$ pip install PyYAML
settings.py to look like that:
""" django_mkdocs/settings.py """ import yaml # ... some settings MKDOCS_CONFIG = os.path.join(BASE_DIR, 'mkdocs.yml') DOCS_DIR = '' DOCS_STATIC_NAMESPACE = '' with open(MKDOCS_CONFIG, 'r') as f: DOCS_DIR = yaml.load(f, Loader=yaml.Loader)['site_dir'] DOCS_STATIC_NAMESPACE = os.path.basename(DOCS_DIR)
And now, we are ready.
Making the documentation password-protected
Now, for the final part, we can easily reuse Django’s auth system and just add the neat
""" docs/views.py """ import os from django.conf import settings from django.contrib.auth.decorators import login_required from django.contrib.staticfiles.views import serve @login_required def serve_docs(request, path): docs_path = os.path.join(settings.DOCS_DIR, path) if os.path.isdir(docs_path): path = os.path.join(path, 'index.html') path = os.path.join(settings.DOCS_STATIC_NAMESPACE, path) return serve(request, path)
How you are going to handle this login is now up to you.
Now, if we want to push that to production, you will probably have
DEBUG = False. This will break our implementation, since
django.contrib.staticfiles.views.serve has a check about that.
If we want to have this served in production, we need to pass
insecure=True as kwarg to
@login_required def serve_docs(request, path): docs_path = os.path.join(settings.DOCS_DIR, path) if os.path.isdir(docs_path): path = os.path.join(path, 'index.html') path = os.path.join(settings.DOCS_STATIC_NAMESPACE, path) return serve(request, path, insecure=True)
A security consideration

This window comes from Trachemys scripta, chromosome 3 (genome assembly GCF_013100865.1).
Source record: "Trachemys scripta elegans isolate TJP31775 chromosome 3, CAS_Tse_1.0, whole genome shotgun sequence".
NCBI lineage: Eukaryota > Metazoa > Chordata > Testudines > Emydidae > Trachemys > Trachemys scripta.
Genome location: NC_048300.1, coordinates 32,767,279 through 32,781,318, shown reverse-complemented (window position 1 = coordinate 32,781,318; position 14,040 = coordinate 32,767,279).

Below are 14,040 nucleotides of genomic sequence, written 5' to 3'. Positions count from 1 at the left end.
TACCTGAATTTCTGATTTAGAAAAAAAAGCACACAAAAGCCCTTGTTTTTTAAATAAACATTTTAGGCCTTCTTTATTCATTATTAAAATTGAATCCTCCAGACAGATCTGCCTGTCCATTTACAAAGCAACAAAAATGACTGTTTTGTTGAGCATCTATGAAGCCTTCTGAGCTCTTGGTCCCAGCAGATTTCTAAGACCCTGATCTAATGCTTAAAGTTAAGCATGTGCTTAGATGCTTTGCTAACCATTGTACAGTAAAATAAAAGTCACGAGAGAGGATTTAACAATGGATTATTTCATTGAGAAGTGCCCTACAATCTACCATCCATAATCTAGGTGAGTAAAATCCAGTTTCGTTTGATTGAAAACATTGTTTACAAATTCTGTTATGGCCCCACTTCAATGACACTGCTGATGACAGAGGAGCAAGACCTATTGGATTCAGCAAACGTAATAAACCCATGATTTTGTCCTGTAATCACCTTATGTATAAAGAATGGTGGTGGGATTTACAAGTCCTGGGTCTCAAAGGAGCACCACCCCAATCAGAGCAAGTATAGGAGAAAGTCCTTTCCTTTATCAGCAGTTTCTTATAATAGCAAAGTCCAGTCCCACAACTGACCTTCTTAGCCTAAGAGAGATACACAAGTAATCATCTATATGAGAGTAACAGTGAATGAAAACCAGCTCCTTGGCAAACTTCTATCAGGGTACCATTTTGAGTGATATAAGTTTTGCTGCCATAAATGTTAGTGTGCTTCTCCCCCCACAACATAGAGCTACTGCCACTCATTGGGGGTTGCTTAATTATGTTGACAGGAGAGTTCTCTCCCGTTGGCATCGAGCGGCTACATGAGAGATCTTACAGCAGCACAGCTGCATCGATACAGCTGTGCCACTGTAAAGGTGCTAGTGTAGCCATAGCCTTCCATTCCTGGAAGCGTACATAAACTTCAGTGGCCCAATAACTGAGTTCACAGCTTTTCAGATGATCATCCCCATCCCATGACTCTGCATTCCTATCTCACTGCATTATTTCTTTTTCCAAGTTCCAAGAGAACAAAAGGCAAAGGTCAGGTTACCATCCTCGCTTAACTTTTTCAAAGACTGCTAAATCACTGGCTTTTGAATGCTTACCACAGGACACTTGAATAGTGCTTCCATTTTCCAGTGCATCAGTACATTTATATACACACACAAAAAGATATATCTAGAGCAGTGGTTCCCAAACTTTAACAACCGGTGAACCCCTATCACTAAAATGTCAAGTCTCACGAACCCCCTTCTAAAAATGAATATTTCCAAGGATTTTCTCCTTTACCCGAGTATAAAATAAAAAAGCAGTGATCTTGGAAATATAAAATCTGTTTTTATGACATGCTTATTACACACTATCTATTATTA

ow, if you have other static files, there’s a big chance of having
collectstatic as part of your deployment procedure.
This will also include the
mkdocs_build folder and everyone will have access to the documentation, using
We can avoid putting our documentation in the
STATIC_ROOT directory, by ignoring it when calling
$ python manage.py collectstatic -i mkdocs_build
If you read the documentation about
django.contrib.staticfiles.views.serve you will see the following warning:
During development, if you use django.contrib.staticfiles, this will be done automatically by runserver when DEBUG is set to True (see django.contrib.staticfiles.views.serve()).
This method is grossly inefficient and probably insecure, so it is unsuitable for production.
Depending on your needs, this can be good enough.
- About the insecure part, here is a good StackOverflow thread about it.
- About the performance part, here is a random benchmark, done with wrk, on gunicorn with 2 workers (without the
@login_requiredto hit docs index)
$ ./wrk -t2 -c10 -d30s http://localhost:8000/docs/ Running 30s test @ http://localhost:8000/docs/ 2 threads and 10 connections Thread Stats Avg Stdev Max +/- Stdev Latency 7.13ms 2.81ms 41.73ms 85.02% Req/Sec 696.29 165.57 1.00k 69.22% 35444 requests in 30.10s, 199.67MB read Socket errors: connect 10, read 0, write 0, timeout 0 Requests/sec: 1177.62 Transfer/sec: 6.63MB